How Organizations Can Implement New Technology

Topic(s): business strategy, Off The Wall
Publication: Journal of Management (2010)
Article: Closing the Technology Adoption–Use Divide: The Role of Contiguous User Bandwagon
Authors: G. Lanzolla, F.F. Suarez
Reviewed by: Katie Bachman

Did you ever buy something that was really expensive, but you could sort of justify the purchase because you were so sure you’d use it every single day and it would save you time and money? Come on, we all have. But, did your purchase end up sitting on a shelf somewhere? Well, if it was some new, cool technology for your organization that you purchased, then chances are actually pretty good that it did. A large portion of new technology adopted by organizations never gets used by the employees. But, why?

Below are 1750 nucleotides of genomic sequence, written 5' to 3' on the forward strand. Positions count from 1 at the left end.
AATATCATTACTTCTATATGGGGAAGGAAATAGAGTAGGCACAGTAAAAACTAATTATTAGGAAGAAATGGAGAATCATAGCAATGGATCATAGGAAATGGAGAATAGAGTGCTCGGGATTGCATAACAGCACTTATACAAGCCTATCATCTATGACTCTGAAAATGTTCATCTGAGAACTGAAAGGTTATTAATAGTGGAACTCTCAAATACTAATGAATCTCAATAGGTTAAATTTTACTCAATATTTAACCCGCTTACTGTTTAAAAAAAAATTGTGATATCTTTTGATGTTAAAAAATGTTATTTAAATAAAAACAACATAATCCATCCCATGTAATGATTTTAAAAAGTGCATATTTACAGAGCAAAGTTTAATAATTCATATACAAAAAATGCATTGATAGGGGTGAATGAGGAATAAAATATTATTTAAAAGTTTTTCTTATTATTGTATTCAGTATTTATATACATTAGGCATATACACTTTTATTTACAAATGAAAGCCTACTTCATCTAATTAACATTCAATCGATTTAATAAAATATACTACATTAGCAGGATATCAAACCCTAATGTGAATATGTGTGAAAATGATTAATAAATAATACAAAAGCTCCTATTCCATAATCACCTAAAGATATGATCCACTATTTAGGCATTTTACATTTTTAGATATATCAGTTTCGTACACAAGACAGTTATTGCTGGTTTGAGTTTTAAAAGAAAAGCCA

It starts with those people in the organization who buy and those who use—adopters and users, respectively. The adopters, usually the upper-level management in an organization or those in charge of putting new policies or technologies in place, are drawn to new technology because of hype in the press, word of mouth, or mimicking their competitors’ behaviors. The users, on the other hand, are not taken in so easily. They want to know that a new technology is going to work before they spend time using it. So what makes them want to use a new technology? Apparently, users are more likely to implement a new technology quickly when they see the value in it based on other users’ success. This is what we call the contiguous user bandwagon. They hop on the bandwagon when they see a technology has worked for others in their similar situation.


What do you do to match the adopters and users so that your technology rolls out quickly? Pay attention to the bandwagon, not the advertising. Getting buy-in from the people who will actually use your technology is the only way to make sure that it is implemented quickly.


Lanzolla, G., & Suarez, F. F. (2012). Closing the technology adoption–use divide: The role of the contiguous user bandwagon. Journal of Management, 38, 836-859. doi: 10.1177/0149206310369938.